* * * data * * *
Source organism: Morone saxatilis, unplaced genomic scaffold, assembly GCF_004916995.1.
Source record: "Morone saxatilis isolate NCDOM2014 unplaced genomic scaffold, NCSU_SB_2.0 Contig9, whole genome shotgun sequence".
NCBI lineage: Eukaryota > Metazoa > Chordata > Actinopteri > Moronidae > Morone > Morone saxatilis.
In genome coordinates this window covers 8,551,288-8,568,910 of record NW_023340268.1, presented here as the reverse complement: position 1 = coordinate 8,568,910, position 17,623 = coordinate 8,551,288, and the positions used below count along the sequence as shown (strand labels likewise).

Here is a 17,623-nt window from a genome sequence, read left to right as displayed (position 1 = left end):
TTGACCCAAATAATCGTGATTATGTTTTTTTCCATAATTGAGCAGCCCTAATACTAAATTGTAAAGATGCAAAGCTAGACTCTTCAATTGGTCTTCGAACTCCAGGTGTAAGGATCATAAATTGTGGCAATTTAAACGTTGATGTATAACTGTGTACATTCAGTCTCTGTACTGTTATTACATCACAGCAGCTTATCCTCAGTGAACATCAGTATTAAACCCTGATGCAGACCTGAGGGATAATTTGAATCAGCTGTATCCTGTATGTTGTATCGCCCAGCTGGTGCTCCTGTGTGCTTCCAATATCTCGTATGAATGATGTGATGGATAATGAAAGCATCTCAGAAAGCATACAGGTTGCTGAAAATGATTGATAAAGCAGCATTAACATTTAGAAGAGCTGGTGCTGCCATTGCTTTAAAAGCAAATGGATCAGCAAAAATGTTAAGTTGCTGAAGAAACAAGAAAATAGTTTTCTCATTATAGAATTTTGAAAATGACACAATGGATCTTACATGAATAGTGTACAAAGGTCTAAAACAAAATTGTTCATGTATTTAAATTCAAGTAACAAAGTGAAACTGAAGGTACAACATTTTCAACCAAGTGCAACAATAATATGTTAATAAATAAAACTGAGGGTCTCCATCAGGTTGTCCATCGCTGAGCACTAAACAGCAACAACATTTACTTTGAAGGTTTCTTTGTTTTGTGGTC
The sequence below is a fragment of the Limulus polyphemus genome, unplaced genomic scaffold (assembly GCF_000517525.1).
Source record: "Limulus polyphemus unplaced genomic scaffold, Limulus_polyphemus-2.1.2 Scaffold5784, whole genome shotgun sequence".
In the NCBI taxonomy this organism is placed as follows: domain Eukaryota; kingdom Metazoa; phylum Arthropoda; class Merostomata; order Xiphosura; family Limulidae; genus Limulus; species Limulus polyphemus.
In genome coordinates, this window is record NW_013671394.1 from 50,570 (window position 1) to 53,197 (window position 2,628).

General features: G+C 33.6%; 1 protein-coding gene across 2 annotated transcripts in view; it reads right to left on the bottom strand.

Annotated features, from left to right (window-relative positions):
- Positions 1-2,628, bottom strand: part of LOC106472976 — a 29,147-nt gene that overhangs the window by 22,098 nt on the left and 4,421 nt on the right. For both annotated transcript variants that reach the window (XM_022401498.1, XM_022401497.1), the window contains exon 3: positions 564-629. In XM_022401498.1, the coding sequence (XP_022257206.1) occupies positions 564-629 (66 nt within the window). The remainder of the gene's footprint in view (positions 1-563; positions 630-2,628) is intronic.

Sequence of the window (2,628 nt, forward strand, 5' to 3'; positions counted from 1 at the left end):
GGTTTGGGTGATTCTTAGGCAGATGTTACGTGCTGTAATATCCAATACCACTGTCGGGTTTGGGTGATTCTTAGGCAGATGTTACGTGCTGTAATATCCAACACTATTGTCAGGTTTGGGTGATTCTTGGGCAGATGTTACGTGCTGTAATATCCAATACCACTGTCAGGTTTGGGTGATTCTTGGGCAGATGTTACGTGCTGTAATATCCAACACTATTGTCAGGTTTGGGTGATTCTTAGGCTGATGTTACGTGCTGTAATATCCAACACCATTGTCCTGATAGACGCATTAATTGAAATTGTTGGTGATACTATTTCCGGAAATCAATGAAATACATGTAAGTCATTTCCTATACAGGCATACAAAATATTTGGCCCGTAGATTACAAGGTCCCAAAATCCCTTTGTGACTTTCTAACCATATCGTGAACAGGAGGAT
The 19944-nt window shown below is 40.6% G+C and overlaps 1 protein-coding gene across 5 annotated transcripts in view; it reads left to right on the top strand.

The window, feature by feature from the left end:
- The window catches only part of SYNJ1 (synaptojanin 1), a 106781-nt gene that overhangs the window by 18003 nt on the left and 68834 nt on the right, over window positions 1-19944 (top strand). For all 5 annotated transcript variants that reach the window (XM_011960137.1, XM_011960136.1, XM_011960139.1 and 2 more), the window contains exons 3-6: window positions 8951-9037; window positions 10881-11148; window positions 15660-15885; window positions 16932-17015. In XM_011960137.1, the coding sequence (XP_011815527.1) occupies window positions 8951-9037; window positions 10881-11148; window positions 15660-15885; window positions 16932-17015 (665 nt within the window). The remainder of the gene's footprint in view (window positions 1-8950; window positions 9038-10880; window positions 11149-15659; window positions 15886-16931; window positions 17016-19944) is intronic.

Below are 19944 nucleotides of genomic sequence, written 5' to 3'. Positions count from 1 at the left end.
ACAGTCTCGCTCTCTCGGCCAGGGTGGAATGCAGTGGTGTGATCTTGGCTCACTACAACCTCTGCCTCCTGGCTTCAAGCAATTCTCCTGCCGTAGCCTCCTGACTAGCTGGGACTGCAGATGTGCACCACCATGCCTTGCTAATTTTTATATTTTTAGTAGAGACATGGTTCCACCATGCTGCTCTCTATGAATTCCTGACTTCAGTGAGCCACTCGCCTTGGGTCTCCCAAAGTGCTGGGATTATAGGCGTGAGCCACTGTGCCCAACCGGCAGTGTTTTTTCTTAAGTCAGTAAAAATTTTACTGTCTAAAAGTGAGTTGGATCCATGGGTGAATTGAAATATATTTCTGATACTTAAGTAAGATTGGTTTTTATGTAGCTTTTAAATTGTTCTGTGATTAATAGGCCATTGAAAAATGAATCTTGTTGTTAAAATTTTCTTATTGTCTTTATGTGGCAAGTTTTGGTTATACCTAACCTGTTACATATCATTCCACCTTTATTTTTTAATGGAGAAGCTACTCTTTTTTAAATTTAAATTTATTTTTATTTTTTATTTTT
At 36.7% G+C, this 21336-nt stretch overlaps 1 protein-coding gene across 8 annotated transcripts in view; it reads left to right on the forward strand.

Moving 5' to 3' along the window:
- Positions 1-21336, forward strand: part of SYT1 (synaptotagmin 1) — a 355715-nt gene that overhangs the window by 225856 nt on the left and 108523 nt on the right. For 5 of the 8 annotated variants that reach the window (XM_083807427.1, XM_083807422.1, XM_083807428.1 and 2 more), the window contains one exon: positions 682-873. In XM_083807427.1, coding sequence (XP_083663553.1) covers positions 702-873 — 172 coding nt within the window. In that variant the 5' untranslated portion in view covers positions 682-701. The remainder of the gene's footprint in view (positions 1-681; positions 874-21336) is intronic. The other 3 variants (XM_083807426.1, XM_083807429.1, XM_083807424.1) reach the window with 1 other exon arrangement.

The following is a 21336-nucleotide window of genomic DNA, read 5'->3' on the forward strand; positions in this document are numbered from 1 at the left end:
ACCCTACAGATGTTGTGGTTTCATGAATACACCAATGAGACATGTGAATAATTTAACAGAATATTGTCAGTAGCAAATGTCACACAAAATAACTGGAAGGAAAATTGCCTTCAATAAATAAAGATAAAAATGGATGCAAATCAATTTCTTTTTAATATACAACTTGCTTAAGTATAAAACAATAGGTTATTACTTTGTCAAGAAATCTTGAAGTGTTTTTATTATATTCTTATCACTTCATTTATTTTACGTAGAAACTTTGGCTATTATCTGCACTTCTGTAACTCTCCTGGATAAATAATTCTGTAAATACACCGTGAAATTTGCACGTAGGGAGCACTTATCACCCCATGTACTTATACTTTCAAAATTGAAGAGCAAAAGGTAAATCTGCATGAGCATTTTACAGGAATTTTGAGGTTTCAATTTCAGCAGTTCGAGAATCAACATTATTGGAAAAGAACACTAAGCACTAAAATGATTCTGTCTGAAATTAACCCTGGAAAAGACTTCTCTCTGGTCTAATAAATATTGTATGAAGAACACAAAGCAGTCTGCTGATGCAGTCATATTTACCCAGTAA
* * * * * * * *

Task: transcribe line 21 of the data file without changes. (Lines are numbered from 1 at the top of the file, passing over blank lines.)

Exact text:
At 36.7% G+C, this 21336-nt stretch overlaps 1 protein-coding gene across 8 annotated transcripts in view; it reads left to right on the forward strand.